By Dana Casadei
It starts with the tap of the toe. Then it moves up to the ankle. The whole foot is now moving. It’s getting stronger, and next thing you know it has taken over your whole hand. Fingers pulsing, trying to keep your head in control. Don’t start the head bob, you tell yourself, but you can’t help it. The beat has taken over your entire body. And you’ve been infected…with the sounds of rock ‘n’ roll.
During the two-and-a-half hours of the musical “We Will Rock You,” it will take serious willpower, much more than I had, to keep from tapping your foot along to one of the 24 featured songs by the British rock band Queen.
As the legend begins, or in this case the video on stage, we are now in a futuristic place, iPlanet, that no longer believes in individualism. Everyone is all about social media, even more so than today. That’s how they watch the same videos, and more importantly, listen to the same music. Any form of rock ‘n’ roll is unheard of, and musical instruments have been banned.
But hidden away in an abandoned Hard Rock Cafe are the Bohemians. They are a group looking for a hero to help them bring back rock. Luckily for them, their hero will be found before Act I is over.
After graduating from Virtual High School, Galileo (Brian Justin Crum), a man that wants to make music instead of program it, and Scaramouche (Ruby Lewis) are both labeled as the graduating class’s Bohemians. The duo then meet while in jail and decide to get away. Once on their journey, they meet Brit (Jared Zirilli) and Oz (Erica Peck), who take them to the underground rebellion. Brit tells his fellow Bohemians, including Buddy (standout Ryan Knowles), that Galileo is the man they have been looking for. He will help them find the mighty axe and restore rock ‘n’ roll to the people.
The rest of the show follows the group as they race against the cops and the Killer Queen (Jacqueline B. Arnold) to find the axe before they get to the musical instrument.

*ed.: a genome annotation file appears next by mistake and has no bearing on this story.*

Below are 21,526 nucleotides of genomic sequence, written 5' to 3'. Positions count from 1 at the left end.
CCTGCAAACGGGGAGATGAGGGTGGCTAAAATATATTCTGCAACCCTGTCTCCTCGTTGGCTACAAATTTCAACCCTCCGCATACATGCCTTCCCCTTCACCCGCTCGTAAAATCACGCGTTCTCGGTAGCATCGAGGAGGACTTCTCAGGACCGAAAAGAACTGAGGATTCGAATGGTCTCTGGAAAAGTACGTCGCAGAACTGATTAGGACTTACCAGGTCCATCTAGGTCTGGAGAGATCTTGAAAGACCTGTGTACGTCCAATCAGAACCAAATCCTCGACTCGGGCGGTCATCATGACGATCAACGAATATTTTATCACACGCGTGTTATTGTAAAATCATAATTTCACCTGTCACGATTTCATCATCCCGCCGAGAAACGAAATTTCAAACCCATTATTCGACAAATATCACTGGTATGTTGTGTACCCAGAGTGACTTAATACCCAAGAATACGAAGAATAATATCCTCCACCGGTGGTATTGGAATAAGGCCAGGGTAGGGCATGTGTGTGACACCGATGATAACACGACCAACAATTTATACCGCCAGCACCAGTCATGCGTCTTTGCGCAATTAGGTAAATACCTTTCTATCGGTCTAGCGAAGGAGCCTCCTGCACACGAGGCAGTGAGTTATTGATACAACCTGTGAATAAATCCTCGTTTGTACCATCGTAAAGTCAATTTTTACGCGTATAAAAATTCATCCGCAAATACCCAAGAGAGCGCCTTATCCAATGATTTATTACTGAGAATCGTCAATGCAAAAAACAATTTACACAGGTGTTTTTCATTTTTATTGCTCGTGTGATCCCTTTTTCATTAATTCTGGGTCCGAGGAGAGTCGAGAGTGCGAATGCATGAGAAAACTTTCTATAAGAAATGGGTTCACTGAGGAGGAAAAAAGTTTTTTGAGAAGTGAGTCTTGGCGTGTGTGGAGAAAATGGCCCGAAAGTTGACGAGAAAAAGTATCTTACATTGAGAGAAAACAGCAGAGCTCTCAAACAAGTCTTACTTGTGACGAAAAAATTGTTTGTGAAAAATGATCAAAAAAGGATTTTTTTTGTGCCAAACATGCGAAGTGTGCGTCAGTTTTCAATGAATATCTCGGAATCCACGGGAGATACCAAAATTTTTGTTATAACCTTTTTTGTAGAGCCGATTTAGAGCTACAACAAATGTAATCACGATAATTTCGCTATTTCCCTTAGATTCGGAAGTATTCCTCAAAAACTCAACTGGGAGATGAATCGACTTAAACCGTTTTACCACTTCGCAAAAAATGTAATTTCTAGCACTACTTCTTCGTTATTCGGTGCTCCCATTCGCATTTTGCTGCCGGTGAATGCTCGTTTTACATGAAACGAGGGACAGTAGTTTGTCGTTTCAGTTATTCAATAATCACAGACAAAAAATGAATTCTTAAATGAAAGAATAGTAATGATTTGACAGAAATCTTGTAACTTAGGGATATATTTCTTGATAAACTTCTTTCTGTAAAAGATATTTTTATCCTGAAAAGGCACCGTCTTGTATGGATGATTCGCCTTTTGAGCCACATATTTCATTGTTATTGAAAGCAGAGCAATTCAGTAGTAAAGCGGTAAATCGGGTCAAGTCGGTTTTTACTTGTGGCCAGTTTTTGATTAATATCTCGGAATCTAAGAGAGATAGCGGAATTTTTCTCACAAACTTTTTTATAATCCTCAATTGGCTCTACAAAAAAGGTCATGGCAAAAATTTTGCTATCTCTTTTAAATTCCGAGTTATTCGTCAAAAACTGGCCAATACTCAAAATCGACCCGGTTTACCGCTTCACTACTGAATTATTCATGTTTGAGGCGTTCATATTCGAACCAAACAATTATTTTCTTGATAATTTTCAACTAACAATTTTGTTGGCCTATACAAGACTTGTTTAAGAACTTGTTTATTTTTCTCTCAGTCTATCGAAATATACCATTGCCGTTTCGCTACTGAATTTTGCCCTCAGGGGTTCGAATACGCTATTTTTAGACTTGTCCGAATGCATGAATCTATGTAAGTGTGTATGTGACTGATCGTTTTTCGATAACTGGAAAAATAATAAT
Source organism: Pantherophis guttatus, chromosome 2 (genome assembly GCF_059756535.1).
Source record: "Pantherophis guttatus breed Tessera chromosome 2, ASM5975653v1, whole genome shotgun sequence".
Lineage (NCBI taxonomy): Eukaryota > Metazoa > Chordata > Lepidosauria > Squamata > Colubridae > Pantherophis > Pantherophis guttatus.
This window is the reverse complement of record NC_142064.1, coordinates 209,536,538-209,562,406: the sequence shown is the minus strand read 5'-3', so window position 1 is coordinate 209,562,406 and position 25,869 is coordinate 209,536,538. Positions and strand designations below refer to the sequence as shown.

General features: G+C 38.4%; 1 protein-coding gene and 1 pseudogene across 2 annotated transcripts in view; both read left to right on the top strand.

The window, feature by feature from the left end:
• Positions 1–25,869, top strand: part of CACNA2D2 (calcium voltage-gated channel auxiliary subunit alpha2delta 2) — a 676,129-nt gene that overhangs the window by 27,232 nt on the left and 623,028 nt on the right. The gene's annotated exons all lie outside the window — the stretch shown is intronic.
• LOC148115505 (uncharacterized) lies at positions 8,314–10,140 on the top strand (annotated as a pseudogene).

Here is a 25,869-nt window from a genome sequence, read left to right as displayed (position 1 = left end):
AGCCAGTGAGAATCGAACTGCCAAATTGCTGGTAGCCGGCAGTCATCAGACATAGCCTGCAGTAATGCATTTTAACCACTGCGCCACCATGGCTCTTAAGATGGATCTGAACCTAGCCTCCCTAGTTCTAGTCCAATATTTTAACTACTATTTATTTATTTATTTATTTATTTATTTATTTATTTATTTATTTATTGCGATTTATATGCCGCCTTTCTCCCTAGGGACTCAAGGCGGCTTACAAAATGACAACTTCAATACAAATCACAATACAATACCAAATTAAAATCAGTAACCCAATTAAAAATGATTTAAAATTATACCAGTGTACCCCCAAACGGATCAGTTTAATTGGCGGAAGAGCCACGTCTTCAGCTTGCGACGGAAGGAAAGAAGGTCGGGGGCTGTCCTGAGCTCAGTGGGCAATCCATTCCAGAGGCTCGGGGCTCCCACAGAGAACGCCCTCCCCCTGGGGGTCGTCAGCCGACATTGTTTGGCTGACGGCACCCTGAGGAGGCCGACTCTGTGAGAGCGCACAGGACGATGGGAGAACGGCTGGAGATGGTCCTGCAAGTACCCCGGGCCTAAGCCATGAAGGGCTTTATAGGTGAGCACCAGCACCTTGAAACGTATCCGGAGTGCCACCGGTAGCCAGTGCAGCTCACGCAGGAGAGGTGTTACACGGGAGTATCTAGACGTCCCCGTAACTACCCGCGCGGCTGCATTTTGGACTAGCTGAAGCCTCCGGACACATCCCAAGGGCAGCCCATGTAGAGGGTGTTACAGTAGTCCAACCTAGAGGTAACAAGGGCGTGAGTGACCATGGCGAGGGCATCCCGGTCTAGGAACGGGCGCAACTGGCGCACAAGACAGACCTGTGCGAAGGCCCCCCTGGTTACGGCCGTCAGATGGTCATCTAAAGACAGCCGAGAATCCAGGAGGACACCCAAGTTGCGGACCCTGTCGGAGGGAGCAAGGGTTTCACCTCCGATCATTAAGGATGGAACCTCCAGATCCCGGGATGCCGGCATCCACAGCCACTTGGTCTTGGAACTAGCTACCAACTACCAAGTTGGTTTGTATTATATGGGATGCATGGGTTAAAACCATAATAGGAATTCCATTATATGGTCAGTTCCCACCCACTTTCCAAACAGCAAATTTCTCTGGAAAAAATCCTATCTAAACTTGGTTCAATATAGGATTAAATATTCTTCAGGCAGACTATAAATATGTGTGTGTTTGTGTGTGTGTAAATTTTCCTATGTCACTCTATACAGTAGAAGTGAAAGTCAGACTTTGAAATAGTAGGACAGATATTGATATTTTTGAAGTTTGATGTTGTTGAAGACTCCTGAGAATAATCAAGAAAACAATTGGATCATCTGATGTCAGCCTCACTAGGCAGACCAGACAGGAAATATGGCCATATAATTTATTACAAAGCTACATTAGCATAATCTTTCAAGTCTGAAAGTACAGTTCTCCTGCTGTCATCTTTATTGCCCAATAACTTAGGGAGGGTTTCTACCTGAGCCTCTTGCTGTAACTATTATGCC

In the majority of the musicals I’ve seen, one of the leads is always a better vocalist. Sometimes that’s by a small margin, other times by a much larger one. That’s not the case here. Both Crum and Lewis are pretty spectacular. They can both rock to slower ballads and more up-tempo, larger numbers, and do them justice. When each sang for the first time I was immediately excited to see what they would be bringing to the rest of the show. Their vocal styles are different, but the vocal arrangements let each shine and make their harmonies sound as smooth as butter.
The musical’s creator and director, Ben Elton, is a man that knows his audience well. The version that’s seen at the Fisher is one that was penned specifically for a U.S. audience. Pop culture references in the show are constantly changing in order to be more up to date. Needless to say, this show has a twerking joke. And when the show began in 2002, it took place at Planet Mall. But a few years ago it was changed to iPlanet.
Elton seamlessly incorporates lyrics and song titles into his book. When we meet members of the Bohemians, each has the name of a legendary artist, and bits of their dialogue are often lyrics or titles from their artist namesake’s songs.
While I enjoyed the majority of the show, there are some plot holes and moments that feel underdeveloped. I get what he wanted to do with some of these relationships, but it felt a little rushed and unrealistic.
Lighting designer Willie Williams really makes you feel like you’re at a concert. The lighting effects are as impressive as they would be at any show at the Palace or other big venue. I’m usually not big on using video during a play or musical, but it works here. What video directors Mark Fisher and Williams created isn’t overly distracting and helps tell the story.
One thing I did notice at last night’s performance was that people were either really into this or counting the minutes until they could leave. This is a great show to take someone that might not really be into theater, but people who love the more traditional musicals of Rodgers and Hammerstein may find this a little too much to bear. For the rest of you, get ready to rock. And throw your hands in the air like you just don’t care.
‘We Will Rock You’
Fisher Theatre, 3011 W. Grand Blvd., Detroit. 8 p.m. Tuesday-Saturday; 2 p.m. Saturday-Sunday; and 7:30 p.m. Sunday through April 13. 2 hours, 30 minutes. $35+. 313-872-1000. http://www.broadwayindetroit.com